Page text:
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Welsh coach companies left short staffed as drivers switch to HGV

09 Oct 2021 3 minutes Read
HGV Driver. Photo by slickimages is licensed under CC BY 2.0

Coach companies across Wales are feeling the pinch on staffing levels as higher salaries being offered to HGV drivers are enticing their drivers away.

The high demand for lorry drivers as a consequence of Covid and Brexit is creating further knock-on effects and threatens to plunge the coach industry into crisis.

A range of businesses across the country have suffered supply shortages due to the lack of HGV drivers, and salaries are going up in a bid to attract more staff.

Coach companies and school bus services have started to suffer because of the shortage of coach drivers.

One Welsh company, Cymru Coaches, told ITV that they’re in a worst situation now than in the height of the pandemic.

Despite a recruitment campaign which is seeing many switching to become HGV drivers, the industry is still falling short by 76,000 drivers across the UK.

A backlog in training and taking driving tests also means there are very few new drivers coming into the field of work.

Boris Johnson will not rule out issuing more visas to overseas lorry drivers in order to tackle the current supply shortages, but is vague when asked whether immigration rules would be relaxed, saying the situation will be kept “under review”.

Unappealing

4,700 temporary visas are being offered to HGV drivers in order to help tackle supply chain problems, while vehicles continue to queue for fuel at petrol stations nationwide.

The government announced up to 300 fuel tanker drivers will be allowed to work in the UK immediately on a temporary basis up until March 2022.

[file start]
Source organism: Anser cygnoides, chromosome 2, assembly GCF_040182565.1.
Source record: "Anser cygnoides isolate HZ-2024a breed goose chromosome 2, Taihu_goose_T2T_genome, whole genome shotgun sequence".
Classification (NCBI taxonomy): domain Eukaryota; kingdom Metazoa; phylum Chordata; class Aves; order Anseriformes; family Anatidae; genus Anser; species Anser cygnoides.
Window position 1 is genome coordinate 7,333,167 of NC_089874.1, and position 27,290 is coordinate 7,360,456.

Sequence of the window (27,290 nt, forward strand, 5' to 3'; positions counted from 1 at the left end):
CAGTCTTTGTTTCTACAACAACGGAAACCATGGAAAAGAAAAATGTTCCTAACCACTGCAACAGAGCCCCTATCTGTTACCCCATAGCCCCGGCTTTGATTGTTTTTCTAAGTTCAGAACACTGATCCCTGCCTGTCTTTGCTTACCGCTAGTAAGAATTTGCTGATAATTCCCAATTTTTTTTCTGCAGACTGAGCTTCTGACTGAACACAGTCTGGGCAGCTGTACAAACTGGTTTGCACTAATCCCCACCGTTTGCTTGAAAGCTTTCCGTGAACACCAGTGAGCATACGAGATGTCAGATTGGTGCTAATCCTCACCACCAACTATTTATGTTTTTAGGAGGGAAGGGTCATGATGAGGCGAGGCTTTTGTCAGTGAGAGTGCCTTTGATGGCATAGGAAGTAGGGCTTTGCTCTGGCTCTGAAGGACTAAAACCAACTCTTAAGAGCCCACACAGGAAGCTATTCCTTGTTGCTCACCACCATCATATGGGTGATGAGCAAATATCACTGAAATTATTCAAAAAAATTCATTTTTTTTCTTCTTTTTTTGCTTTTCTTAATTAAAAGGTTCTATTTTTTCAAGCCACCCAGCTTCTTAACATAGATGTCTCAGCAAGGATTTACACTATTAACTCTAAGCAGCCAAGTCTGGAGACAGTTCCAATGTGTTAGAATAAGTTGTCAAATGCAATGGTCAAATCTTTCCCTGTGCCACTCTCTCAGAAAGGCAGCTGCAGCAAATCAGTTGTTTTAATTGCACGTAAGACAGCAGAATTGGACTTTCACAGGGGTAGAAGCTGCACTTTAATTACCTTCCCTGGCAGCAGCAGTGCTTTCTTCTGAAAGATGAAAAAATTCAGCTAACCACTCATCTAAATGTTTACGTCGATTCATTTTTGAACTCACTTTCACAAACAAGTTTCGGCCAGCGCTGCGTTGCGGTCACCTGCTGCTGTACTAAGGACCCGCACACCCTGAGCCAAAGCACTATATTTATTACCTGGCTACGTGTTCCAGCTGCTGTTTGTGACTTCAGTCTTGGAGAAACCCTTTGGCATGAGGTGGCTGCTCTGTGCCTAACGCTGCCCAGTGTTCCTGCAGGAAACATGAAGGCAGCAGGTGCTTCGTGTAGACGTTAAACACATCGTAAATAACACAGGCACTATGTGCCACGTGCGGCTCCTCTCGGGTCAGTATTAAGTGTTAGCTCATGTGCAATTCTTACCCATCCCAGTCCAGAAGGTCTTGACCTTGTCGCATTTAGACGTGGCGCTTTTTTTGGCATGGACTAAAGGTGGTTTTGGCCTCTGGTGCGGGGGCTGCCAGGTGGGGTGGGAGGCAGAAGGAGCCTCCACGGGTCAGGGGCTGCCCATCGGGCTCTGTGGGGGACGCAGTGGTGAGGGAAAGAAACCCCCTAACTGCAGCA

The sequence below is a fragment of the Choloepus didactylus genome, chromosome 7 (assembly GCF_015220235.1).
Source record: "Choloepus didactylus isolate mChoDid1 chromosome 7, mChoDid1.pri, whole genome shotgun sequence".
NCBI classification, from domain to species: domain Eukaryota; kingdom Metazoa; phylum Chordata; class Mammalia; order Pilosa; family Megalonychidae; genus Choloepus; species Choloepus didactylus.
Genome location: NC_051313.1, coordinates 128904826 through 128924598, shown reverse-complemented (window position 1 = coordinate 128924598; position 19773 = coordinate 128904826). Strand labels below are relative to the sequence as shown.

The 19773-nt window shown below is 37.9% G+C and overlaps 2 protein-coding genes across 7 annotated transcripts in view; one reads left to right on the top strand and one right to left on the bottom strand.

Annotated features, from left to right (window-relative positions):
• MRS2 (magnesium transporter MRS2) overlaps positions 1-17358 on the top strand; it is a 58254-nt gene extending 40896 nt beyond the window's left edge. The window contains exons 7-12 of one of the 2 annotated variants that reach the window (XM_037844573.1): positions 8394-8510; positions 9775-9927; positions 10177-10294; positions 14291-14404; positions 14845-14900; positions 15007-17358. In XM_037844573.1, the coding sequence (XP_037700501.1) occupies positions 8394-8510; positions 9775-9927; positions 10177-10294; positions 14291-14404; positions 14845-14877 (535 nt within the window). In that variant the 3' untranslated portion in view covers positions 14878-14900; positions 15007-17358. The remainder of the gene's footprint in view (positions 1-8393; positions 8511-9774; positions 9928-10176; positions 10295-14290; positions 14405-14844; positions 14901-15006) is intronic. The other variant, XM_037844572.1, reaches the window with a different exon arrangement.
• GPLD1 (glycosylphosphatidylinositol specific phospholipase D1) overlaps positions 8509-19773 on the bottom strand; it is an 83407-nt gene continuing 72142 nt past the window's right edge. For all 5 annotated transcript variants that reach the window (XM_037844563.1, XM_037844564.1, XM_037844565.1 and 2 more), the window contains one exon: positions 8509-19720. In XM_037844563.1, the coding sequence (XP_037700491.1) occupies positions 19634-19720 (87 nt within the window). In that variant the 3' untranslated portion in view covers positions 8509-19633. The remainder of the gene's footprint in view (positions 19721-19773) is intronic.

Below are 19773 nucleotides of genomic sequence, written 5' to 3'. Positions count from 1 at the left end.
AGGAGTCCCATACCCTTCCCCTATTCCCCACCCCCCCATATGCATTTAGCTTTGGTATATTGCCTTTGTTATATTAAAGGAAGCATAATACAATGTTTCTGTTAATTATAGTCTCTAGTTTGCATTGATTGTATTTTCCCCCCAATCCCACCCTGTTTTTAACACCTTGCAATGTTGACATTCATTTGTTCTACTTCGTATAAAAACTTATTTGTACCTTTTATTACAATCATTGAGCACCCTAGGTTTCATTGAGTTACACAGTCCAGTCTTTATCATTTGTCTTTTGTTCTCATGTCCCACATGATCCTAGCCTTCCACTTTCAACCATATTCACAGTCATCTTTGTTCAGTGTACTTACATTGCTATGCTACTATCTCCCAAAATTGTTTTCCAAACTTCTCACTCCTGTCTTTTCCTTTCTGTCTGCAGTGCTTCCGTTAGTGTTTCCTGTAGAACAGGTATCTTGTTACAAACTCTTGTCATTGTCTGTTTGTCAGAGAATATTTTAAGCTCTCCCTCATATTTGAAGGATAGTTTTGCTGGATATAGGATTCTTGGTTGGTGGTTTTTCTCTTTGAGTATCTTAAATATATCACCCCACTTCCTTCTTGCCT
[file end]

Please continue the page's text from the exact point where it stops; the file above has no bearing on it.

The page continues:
Logistics experts say that the shortfall has not happened over night and that contributing factors include fewer young drivers entering the industry, and poor facilities and lack of safe overnight parking which make the industry unappealing.

The impact of Brexit, and delays in processing HGV tests due to the pandemic are also recognised factors in the shortfall.

Mark Drakeford said the shortages are a problem of the Conservative UK Government’s own making because “they took us out of the European Union.”

A Welsh Government spokesperson has said, “Driver training, testing and vocational licensing is a non-devolved matter, however we are in discussion with the DVLA and DVSA to determine what can be done to address the issue of bus and HGV driver shortages.

“Together with the Department for Work and Pensions and bus industry trade associations, we are looking at ways of supporting the industry with pilot initiatives around driver recruitment and staff retention.

“We are also working on a bus driver recruitment campaign as well as using our ReACT back to work programme to bring people into the sector.”

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Erasmus
Erasmus
14 days ago

Welcome to Brexit, Sir, I’m sorry.

Mark
Mark
14 days ago

This is exactly what people said would happen, workers being poached for higher wages, still leaves a massive hole in the workforce,

Geoff Horton-Jones
Geoff Horton-Jones
14 days ago

We the People of Wales are more than capable of training any one wanting to drive a vehicle of any size or type .
Test their competence and licence their activity

Or is this yet another case where aunty England knows best

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